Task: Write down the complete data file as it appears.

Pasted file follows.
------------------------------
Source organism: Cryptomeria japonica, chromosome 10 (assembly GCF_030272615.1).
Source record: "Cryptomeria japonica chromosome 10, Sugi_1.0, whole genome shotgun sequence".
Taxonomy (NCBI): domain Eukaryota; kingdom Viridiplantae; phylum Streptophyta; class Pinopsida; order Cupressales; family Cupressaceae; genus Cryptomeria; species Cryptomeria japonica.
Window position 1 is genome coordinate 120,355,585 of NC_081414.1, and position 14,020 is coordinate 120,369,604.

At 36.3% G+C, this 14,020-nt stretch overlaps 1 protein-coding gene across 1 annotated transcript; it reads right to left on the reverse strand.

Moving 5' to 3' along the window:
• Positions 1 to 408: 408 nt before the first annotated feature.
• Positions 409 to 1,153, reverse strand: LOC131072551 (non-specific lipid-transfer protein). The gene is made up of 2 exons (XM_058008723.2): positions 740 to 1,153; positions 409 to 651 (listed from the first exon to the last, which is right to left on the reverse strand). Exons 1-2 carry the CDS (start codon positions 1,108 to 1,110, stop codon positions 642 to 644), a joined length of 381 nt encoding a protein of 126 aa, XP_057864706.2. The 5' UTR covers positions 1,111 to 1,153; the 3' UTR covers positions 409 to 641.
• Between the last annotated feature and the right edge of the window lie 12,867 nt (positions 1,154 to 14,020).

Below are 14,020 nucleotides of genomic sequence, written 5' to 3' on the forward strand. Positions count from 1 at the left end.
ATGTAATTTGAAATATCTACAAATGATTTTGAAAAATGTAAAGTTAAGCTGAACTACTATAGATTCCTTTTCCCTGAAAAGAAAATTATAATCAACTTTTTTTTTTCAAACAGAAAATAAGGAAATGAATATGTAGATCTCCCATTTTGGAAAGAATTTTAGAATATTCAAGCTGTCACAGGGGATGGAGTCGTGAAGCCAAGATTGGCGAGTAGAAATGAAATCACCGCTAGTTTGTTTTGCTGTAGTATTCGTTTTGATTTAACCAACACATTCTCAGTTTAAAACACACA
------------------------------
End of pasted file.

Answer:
Source organism: Cryptomeria japonica, chromosome 10 (assembly GCF_030272615.1).
Source record: "Cryptomeria japonica chromosome 10, Sugi_1.0, whole genome shotgun sequence".
Taxonomy (NCBI): domain Eukaryota; kingdom Viridiplantae; phylum Streptophyta; class Pinopsida; order Cupressales; family Cupressaceae; genus Cryptomeria; species Cryptomeria japonica.
Window position 1 is genome coordinate 120,355,585 of NC_081414.1, and position 14,020 is coordinate 120,369,604.

At 36.3% G+C, this 14,020-nt stretch overlaps 1 protein-coding gene across 1 annotated transcript; it reads right to left on the reverse strand.

Moving 5' to 3' along the window:
• Positions 1 to 408: 408 nt before the first annotated feature.
• Positions 409 to 1,153, reverse strand: LOC131072551 (non-specific lipid-transfer protein). The gene is made up of 2 exons (XM_058008723.2): positions 740 to 1,153; positions 409 to 651 (listed from the first exon to the last, which is right to left on the reverse strand). Exons 1-2 carry the CDS (start codon positions 1,108 to 1,110, stop codon positions 642 to 644), a joined length of 381 nt encoding a protein of 126 aa, XP_057864706.2. The 5' UTR covers positions 1,111 to 1,153; the 3' UTR covers positions 409 to 641.
• Between the last annotated feature and the right edge of the window lie 12,867 nt (positions 1,154 to 14,020).

Below are 14,020 nucleotides of genomic sequence, written 5' to 3' on the forward strand. Positions count from 1 at the left end.
ATGTAATTTGAAATATCTACAAATGATTTTGAAAAATGTAAAGTTAAGCTGAACTACTATAGATTCCTTTTCCCTGAAAAGAAAATTATAATCAACTTTTTTTTTTCAAACAGAAAATAAGGAAATGAATATGTAGATCTCCCATTTTGGAAAGAATTTTAGAATATTCAAGCTGTCACAGGGGATGGAGTCGTGAAGCCAAGATTGGCGAGTAGAAATGAAATCACCGCTAGTTTGTTTTGCTGTAGTATTCGTTTTGATTTAACCAACACATTCTCAGTTTAAAACACACA